During the next few weeks and months, because of what I was learning about this new enterprise, I became so excited for the future that nothing else seemed to matter.
I went to work every day and put in my hours, but my mind was spinning like a top.
Before long, every possible moment I was sharing the business opportunity with those I knew—and even those I didn’t. From the beginning, my belief in the products and the strength of the organization gave me a determination to build a business that would change my future.
I was totally unfamiliar with the techniques of qualifying potential associates; mine was a shotgun approach, and I targeted anything that moved. What I lacked in strategy I made up for in enthusiasm!
For Pam, however, it was different. She saw a spark in my eyes but was personally too shy to get involved. To say she had a poor self-image is an understatement. Pam had been abused as a young teen and was living with shame. Her deep-seated problems were linked and layered—so much so that her confidence was shattered.
She would make excuses about why she couldn’t go with me to share this new business. “I’m too tired.” Or, “I’ve really got to stay home and do some cleaning.” One excuse was as good as the next.
The truth was that Pam was absolutely terrified of speaking—not just in public, but sometimes one-on-one. The very thought would make her break out in hives!
I can still remember the nights I would whisper in her ear, “Pam, you are a winner. You can do anything.”
Little by little, I was raising her self-esteem. Her belief was growing, and we were becoming a team.
As the days rolled by, I found myself reading self-help books, attending business events, and applying the principles I was learning to my daily life. Principles dealing with goal setting, personal development, team building, and more that we will discuss later in this book.
My optimism knew no bounds, and I threw myself headlong into building what I believed was our answer.
Nights, weekends, it didn’t matter. My calendar was full, and the dream for my future became a burning fire. Then came a moment of decision.
I Had a Choice
I had been building my new sales and marketing enterprise for about two years when my boss at the car wash called me into his office. What he said caused me to stop dead in my tracks. “Larry, we need to put you on a new schedule, and it means you will be working every other night and every other weekend.”
My heart sank. How could I build my dream if all my spare time was suddenly being yanked away from me? It was as if everything I had worked toward was coming to a halt.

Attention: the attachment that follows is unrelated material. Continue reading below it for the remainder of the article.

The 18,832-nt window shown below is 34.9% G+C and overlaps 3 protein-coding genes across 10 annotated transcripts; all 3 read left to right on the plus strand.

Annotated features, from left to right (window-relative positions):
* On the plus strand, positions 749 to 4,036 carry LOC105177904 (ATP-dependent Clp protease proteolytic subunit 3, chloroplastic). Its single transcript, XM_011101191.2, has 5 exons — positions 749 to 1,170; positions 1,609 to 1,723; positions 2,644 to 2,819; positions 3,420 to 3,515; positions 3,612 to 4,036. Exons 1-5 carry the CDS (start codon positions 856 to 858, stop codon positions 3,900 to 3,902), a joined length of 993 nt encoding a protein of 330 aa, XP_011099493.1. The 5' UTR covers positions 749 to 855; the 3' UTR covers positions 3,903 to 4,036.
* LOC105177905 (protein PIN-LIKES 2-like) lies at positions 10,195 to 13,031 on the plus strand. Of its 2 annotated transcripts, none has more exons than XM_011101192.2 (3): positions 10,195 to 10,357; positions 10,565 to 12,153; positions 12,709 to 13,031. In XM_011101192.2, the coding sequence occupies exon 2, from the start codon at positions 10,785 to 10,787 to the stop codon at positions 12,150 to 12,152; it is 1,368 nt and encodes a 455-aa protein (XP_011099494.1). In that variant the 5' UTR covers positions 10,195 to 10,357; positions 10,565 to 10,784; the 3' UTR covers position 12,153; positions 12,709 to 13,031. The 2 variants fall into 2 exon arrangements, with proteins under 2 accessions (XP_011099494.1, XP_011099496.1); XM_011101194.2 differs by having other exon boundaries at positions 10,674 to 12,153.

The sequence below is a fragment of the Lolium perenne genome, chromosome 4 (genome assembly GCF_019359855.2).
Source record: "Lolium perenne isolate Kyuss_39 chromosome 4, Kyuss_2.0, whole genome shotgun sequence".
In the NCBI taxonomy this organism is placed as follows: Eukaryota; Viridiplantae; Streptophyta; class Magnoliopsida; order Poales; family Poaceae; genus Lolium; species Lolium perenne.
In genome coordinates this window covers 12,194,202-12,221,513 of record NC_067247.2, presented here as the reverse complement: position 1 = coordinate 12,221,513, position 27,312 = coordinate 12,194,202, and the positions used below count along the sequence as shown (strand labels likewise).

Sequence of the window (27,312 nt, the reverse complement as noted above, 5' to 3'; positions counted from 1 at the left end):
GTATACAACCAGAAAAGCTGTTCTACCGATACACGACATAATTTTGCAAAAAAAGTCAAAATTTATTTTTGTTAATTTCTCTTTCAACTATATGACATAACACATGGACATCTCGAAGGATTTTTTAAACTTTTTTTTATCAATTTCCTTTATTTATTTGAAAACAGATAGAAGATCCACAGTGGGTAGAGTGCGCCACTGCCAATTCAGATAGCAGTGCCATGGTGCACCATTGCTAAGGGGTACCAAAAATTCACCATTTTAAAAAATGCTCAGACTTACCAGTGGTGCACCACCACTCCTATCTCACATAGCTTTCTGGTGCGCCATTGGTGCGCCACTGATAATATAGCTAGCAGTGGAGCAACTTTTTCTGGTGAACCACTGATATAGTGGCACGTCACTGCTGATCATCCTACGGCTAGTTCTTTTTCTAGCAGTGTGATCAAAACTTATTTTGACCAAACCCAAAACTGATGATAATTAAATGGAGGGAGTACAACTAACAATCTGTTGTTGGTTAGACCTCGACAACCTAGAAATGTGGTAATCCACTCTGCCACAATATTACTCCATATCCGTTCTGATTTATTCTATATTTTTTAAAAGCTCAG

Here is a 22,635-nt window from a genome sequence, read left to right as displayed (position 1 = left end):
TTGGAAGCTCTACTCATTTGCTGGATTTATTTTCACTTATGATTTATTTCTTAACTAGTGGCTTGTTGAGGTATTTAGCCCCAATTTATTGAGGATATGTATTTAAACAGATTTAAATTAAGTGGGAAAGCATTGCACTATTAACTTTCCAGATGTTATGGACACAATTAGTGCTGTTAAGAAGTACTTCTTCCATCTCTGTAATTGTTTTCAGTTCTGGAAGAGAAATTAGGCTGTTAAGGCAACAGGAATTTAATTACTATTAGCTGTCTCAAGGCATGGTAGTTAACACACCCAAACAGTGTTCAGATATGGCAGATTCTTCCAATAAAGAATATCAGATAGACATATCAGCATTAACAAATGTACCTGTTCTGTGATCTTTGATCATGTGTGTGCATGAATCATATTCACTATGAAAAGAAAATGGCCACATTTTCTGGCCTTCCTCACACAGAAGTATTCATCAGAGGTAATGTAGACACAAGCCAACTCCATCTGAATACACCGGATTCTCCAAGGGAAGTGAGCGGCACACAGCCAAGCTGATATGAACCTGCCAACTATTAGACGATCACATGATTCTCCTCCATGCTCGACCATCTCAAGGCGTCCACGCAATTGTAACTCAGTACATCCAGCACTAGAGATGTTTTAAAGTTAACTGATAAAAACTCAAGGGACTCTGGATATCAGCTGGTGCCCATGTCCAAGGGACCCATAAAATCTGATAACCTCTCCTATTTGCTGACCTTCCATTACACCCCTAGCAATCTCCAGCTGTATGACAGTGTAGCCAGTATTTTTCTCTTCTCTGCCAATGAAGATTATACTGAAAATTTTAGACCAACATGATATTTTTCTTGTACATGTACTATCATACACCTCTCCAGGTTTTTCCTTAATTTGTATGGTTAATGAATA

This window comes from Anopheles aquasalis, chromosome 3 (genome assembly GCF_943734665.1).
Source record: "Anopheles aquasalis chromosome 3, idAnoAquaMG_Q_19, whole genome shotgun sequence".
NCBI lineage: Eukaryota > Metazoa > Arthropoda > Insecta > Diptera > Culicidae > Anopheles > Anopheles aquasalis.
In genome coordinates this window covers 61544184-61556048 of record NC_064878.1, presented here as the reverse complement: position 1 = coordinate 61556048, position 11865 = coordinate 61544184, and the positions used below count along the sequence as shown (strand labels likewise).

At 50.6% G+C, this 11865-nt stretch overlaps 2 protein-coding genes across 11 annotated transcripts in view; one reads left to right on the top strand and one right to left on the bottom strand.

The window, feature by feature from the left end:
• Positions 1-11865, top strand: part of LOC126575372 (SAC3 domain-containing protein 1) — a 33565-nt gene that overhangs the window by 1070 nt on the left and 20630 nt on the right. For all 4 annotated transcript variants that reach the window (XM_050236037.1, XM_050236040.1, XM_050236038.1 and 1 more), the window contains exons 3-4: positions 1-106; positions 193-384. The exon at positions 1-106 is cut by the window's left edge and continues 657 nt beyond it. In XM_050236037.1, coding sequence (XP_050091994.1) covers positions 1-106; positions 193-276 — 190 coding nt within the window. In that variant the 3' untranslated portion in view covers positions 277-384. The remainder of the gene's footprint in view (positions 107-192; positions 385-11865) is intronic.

He told me about a car wash location with problems that needed to be straightened out, and he let me know that would be part of my assignment. “I think you are the one to handle this situation.”
Instantly, I responded, “I’m sorry. I can’t do that.”
My words fell on deaf ears.
“I have already talked with upper management, and you don’t have a choice. Either take the new schedule or we’ll have to fire you,” he bluntly told me.
“Sir,” I replied, “I do have a choice!”
He smiled. “I know you have a little business going on the side, but I also know you’re not making enough at that to pay your bills.” He thought he had me over a barrel. Looking him straight in the eyes, I said, “If I have to work every other night and every other weekend, I’ll never be able to build my business. And anyway, my future is not in washing cars.”
My answer seemed to startle him, and immediately he shot back, “Larry, don’t you know I have to fire you?”
“I’ll save you the time,” I quickly responded. “I quit!”
He was shocked when I reached down, unlocked the ring of keys from my belt, handed them over to him, and repeated, “You heard it. I quit! I’m out of here!”
My decision was absolutely final. There was no turning back.
Logically, it made no sense. Here I was, a husband and father with serious financial obligations, yet I was walking away from my only steady source of income. My new business was just getting off the ground—but was far from producing the kind of money I needed to survive. I learned in a hurry that there was no “get rich quick” scheme.
In my heart and mind, however, it all made perfect sense. My dream for success as an independent business owner was growing by the day—and I wasn’t about to spend my life drowning in a car wash!
A Little Chilly
If I was going to be successful, I had to put things in high gear and share my opportunity with as many people as possible. There was no time to waste.
In starting a venture of any kind, momentum is essential. But I had the extra pressure of creating enough income to replace the paycheck I had left behind.
One evening, shortly after I began my new enterprise, the phone rang at about 7:30. A friend in the business asked, “Do you think you can show the plan tonight?”
Without hesitation, I told him, “Just tell me the time. I’m ready.”
“Well, the fellow gets off work at 11:30. How about 11:45 tonight at your place?”
Wouldn’t you know it: just before they arrived, our heater ran out of kerosene and I didn’t even have five dollars to run out and buy some more. I wasn’t about to cancel the meeting just because I didn’t have enough cash. No more excuses!